Kells Priory (Irish: Prióireacht Cheanannais) is one of the largest and most impressive medieval monuments in Ireland.
The Augustine priory at Kells, county Kilkenny is situated alongside King’s River beside the village of Kells, about 15 km south of the medieval city of Kilkenny. The priory is a National Monument and is in the guardianship of the (OPW)Office of Public Works. One of its most striking feature is a collection of medieval tower houses spaced at intervals along and within walls which enclose a site of just over 3 acres (12,000 m2). These give the priory the appearance more of a fortress than of a place of worship and from them comes its local name of “Seven Castles”.
4 km southeast of the priory on the R697 regional road is Kilree round tower and 9th century High Cross, said to be the burial place of Niall Caille Niall mac Áeda (died 917) who was a High King of Ireland.
The Priory has been undergoing a ten year long renovation project that is approaching its completion, the priory is looking amazing and has been secured for many years to come.
Here I post some new images taken during a very enjoyable visit last Sunday afternoon.
A History of Kells Priory
Kells Priory, Gallery
A Lament for Kilcash
Now what will we do for timber,
with the last of the woods laid low?
There’s no talk of Cill Chais or its household
and its bell will be struck no more.
That dwelling where lived the good lady
most honoured and joyous of women
– earls made their way over wave there
and the sweet Mass once was said.
Ducks’ voices nor geese do I hear there,
nor the eagle’s cry over the bay,
nor even the bees at their labour
bringing honey and wax to us all.
No birdsong there, sweet and delightful,
as we watch the sun go down,
nor cuckoo on top of the branches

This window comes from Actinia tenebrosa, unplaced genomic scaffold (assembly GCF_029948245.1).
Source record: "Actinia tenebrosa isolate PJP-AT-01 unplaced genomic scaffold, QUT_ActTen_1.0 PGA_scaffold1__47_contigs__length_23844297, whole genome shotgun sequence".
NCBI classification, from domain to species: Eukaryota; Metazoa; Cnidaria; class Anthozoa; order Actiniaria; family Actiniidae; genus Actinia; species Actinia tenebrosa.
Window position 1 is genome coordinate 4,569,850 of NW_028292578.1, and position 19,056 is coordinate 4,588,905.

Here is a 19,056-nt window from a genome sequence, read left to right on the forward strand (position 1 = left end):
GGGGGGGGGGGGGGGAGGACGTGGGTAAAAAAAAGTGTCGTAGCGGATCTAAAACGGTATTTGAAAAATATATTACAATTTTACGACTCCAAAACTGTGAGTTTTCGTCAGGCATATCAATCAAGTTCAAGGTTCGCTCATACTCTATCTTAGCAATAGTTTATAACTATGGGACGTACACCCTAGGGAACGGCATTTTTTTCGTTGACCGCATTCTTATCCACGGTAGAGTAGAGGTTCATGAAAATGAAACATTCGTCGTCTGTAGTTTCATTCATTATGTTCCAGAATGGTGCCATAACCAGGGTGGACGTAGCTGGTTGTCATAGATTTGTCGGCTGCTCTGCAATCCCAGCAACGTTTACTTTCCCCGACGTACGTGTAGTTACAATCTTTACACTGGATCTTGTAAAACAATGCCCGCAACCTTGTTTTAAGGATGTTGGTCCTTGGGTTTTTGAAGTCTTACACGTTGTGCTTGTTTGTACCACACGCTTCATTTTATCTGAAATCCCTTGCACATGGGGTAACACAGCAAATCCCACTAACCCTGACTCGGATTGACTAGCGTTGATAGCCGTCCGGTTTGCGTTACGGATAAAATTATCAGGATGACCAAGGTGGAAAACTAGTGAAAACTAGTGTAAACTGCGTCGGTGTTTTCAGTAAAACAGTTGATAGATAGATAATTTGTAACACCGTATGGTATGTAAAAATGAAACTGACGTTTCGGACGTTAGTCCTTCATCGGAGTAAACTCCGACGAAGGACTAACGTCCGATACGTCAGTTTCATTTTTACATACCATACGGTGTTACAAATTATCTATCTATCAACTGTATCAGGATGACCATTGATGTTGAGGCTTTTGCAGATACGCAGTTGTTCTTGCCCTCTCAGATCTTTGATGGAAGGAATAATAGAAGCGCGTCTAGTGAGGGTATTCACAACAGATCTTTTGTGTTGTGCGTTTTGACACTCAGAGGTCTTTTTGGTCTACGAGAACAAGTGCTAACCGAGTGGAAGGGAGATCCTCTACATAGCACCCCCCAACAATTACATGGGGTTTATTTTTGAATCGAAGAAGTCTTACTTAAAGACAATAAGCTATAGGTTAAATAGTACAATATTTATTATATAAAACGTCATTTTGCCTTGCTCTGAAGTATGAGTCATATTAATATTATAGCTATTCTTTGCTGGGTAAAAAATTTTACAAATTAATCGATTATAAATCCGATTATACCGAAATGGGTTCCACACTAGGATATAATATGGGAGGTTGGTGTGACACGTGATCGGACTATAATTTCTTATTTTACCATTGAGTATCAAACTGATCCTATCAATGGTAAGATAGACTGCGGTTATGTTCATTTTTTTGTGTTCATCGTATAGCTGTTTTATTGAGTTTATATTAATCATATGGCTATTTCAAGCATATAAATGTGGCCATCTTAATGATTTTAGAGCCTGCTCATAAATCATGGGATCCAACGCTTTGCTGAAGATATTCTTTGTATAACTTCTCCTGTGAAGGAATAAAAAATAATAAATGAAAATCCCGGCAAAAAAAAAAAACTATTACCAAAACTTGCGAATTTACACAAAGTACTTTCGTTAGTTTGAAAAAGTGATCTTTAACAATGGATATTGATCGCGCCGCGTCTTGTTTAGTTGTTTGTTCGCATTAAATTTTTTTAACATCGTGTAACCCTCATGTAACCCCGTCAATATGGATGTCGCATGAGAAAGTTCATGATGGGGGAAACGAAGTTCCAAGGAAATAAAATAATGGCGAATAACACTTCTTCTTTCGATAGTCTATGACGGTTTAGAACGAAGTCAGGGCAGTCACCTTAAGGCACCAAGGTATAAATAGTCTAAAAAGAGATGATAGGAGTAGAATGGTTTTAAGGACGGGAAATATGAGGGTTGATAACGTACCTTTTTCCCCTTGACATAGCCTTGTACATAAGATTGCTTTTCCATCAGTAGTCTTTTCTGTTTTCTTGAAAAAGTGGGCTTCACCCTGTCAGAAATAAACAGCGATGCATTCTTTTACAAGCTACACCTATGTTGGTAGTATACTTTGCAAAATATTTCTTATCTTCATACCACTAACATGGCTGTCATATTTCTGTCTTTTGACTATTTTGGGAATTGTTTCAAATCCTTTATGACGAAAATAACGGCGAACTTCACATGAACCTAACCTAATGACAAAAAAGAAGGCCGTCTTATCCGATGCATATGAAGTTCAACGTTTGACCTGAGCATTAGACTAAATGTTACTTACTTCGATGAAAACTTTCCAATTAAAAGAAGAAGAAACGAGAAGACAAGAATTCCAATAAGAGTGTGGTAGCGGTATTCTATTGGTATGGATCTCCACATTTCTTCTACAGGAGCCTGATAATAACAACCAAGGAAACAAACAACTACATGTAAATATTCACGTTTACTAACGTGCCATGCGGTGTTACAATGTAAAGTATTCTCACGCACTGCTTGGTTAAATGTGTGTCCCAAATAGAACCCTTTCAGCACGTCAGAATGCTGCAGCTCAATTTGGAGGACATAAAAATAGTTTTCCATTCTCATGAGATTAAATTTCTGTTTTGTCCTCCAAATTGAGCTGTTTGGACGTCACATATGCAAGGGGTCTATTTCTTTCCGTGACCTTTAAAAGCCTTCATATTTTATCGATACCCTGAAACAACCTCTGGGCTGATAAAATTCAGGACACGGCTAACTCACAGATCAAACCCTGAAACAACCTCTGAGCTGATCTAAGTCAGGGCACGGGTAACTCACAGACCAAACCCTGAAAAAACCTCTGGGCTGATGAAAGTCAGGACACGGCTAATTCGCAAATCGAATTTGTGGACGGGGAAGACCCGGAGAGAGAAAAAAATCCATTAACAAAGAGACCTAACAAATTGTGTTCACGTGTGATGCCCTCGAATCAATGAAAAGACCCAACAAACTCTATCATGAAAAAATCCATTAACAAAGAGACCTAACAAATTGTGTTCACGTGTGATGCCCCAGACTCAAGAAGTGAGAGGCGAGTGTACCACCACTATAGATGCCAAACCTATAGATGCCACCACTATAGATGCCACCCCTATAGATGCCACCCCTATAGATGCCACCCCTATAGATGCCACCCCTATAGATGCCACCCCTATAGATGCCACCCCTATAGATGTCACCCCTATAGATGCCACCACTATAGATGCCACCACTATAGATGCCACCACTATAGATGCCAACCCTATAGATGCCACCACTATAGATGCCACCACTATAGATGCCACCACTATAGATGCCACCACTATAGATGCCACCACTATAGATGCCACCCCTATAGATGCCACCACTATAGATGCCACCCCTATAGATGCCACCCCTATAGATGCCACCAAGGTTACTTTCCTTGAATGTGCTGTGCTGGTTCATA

settling the world to rest.
A mist on the boughs is descending
neither daylight nor sun can clear.
A stain from the sky is descending
and the waters receding away.
No hazel nor holly nor berry
but boulders and bare stone heaps,
not a branch in our neighbourly haggard,
and the game all scattered and gone.
Then a climax to all of our misery:
the prince of the Gael is abroad
oversea with that maiden of mildness
who found honour in France and Spain.
Her company now must lament her,
who would give yellow money and white
– she who’d never take land from the people
but was friend to the truly poor.
I call upon Mary and Jesus
to send her safe home again:
dances we’ll have in long circles
and bone-fires and violin music;
that Cill Chais, the townland of our fathers,
will rise handsome on high once more
and till doom – or the Deluge returns –
we’ll see it no more laid low.
Kilcash Castle located on the county Kilkenny / Tipperary boarders but firmly in county Tipperary is one of the most haunting places to be found locally. It has a long history that started with its construction in the sixteenth century by the wall family who latter passed it on to the Butlers of Ormond who much latter sold it to the Irish State in 1997 for £500
Brief History of Kilkash castle and the Poem
By the late 20th century Kilcash Castle was in a dangerous state of repair, and it was sold to the State by the trustees of the Ormond estate for £500 in 1997. It is undergoing extensive structural repairs to save it from collapsing. But this means it is covered in scaffolding and the site is closed off to visitors.
The author of the popular Irish poem and song Cill Chaise (Kilcash) casts himself back in time to mourn the death of Margaret Butler, the former Lady Iveagh, in 1744. Her death moves the writer to lament her tolerance and to compare the cutting down of the woods of Kilcash with the destruction of the Gaelic way of life.
But the woods were not destroyed by the English, but through their sale by the Butler family, who needed the income to supplement their new lifestyle in Kilkenny Castle.
Traditionally, the poem has been attributed to Father John Lane, Parish Priest of nearby Carrick-on-Suir, who was educated for the priesthood at the expense of the former Lady Iveagh, the deagh-bhean or good lady in the song. However, the dating is misplaced, for Father Lane died in 1776 and the sale of the timber at Kilcash was not advertised in local newspapers until 1797.
Although the timber was sold off between 1797 and 1801, the earliest manuscripts of the text do not appear for another 40 years, which means Cill Chaise was written no earlier than the early 1800s, but perhaps much later. The air seems to be Bliadhin ’sa taca so phós mé (This time twelve months I married), which was collected by George Petrie in Clare and published in 1855.
Autumn is just starting to take a hold here in County Kilkenny, some green remains but a lot of the trees are just starting to turn yellow, as these pictures taken during a walk along the river Barrow show.
Autumn colours reflected in the almost still water of the river as it flows through the county on the last week in September 2015.